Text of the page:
The Pros and Cons of Tuition-Free College

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College is an expensive endeavor for most if not all students, with the debate over free colleges and or making them less of a colossal expense being a heated issue that many people still argue about today. There are pros and cons to every issue, and tuition-free college is one that has both in spades.

Pros of tuition-free college

One of the biggest causes of students dropping out of college is simply not having the ability to pay for all the tuition for four years. So rather than be burdened by crippling debt, they simply drop out and don’t get their degree.

Supporters of tuition-free college argue that making college free would keep students committed to the four-year program. The graduation rate would rise as students wouldn’t drop out or make college a part-time thing as they take on more jobs to support themselves.

In addition, if so much money didn’t go into paying off the debt, students would be more likely to buy homes, cars, and other items that would contribute to the economy. Then the only money would need to be spent on rent, other small expenses, and books, which is a much more manageable expense to deal with and pay off.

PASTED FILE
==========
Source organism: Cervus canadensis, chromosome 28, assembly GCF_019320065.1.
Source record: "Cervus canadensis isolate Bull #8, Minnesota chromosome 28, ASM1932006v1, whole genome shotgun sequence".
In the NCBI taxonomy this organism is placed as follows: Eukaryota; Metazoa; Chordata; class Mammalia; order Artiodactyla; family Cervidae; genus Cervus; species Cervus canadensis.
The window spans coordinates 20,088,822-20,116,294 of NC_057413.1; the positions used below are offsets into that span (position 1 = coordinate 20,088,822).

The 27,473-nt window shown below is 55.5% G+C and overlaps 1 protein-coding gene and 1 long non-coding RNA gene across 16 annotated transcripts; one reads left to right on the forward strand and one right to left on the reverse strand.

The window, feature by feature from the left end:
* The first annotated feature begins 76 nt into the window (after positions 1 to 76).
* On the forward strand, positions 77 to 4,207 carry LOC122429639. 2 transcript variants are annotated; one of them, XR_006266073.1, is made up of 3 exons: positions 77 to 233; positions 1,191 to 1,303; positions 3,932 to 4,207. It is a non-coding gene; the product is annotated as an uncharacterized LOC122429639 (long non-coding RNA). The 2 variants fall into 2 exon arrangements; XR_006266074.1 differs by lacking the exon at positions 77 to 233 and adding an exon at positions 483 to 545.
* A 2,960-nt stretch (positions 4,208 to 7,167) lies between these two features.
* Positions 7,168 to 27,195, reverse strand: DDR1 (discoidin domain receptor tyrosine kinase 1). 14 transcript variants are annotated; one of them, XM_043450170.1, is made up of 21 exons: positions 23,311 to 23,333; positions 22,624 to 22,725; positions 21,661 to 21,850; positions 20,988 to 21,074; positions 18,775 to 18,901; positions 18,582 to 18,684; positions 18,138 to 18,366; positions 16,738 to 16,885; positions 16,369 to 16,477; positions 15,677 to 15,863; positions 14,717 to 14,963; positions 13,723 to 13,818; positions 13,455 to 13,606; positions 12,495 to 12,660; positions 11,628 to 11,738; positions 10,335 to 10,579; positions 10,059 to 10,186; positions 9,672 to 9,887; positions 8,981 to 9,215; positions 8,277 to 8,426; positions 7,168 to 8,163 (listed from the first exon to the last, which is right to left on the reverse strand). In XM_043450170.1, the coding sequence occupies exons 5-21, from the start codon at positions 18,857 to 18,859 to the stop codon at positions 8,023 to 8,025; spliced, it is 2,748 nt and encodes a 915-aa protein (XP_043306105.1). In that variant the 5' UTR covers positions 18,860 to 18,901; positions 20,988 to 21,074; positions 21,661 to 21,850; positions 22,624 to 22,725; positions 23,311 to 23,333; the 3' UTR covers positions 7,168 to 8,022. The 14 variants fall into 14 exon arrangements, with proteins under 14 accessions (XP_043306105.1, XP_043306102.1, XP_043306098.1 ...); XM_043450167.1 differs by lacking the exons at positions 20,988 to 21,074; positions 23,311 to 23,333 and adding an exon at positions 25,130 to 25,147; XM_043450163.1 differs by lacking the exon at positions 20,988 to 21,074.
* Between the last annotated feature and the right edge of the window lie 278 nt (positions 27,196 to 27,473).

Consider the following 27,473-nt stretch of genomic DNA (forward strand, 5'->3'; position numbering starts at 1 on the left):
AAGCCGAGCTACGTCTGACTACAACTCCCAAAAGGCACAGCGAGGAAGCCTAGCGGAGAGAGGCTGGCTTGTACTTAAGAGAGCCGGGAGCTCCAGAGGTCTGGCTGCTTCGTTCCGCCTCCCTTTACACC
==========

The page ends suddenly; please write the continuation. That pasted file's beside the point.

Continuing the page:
Finally, most students can end up making choices for a major that is financially stable (such as being a doctor or lawyer) rather than a major that interests them solely for the purpose of paying off the debt. If more students followed their passion instead of a paycheck, the world would be the one that benefits.

Cons of tuition-free college

However, if college is free then where does the money to keep it operational come from? Opponents of free college say that taxes on certain people/groups will replace the payment of students. However, no one knows who will be the payer of those taxes. Will it be the rich? The Upper class?Wall Street?

In addition, handling student debt is a massive learning opportunity, and provides students with the ability to budget their money and learn how to do it. When people don’t have that opportunity and can’t have firsthand experience of budgets, it can lead to bad money management for other services.



Also, free college can devaluate the diploma, because students won’t be paying anything to have them earn the diploma. The accumulation of debt is a big motivation for students to finish college quickly, and strive to get good grades to reduce the debt they get.

Which side to choose?

Both sides have their pros and cons, and both sides also provide benefits to students. As much as they don’t like debt, it is a great motivator… but it can be crippling and can put students off. Both sides will have to work together to find a solution to ensure that the system can work.

Until both sides can find a little common ground and ensure that students will be motivated to finish college but also will be able to pay their way out, the debate will go on.

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